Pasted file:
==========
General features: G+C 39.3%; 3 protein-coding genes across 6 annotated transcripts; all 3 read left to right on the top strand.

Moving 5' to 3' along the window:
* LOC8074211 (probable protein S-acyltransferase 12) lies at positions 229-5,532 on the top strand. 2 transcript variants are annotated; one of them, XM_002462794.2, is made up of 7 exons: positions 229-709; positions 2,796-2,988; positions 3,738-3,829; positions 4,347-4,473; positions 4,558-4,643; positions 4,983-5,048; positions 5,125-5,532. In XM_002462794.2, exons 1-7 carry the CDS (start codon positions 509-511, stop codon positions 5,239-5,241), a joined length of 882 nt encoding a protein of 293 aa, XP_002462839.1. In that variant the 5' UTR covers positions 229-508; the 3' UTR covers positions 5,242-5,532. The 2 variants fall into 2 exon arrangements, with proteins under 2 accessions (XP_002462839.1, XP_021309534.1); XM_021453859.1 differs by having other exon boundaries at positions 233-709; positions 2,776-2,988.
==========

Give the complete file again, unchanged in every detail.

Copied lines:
General features: G+C 39.3%; 3 protein-coding genes across 6 annotated transcripts; all 3 read left to right on the top strand.

Moving 5' to 3' along the window:
* LOC8074211 (probable protein S-acyltransferase 12) lies at positions 229-5,532 on the top strand. 2 transcript variants are annotated; one of them, XM_002462794.2, is made up of 7 exons: positions 229-709; positions 2,796-2,988; positions 3,738-3,829; positions 4,347-4,473; positions 4,558-4,643; positions 4,983-5,048; positions 5,125-5,532. In XM_002462794.2, exons 1-7 carry the CDS (start codon positions 509-511, stop codon positions 5,239-5,241), a joined length of 882 nt encoding a protein of 293 aa, XP_002462839.1. In that variant the 5' UTR covers positions 229-508; the 3' UTR covers positions 5,242-5,532. The 2 variants fall into 2 exon arrangements, with proteins under 2 accessions (XP_002462839.1, XP_021309534.1); XM_021453859.1 differs by having other exon boundaries at positions 233-709; positions 2,776-2,988.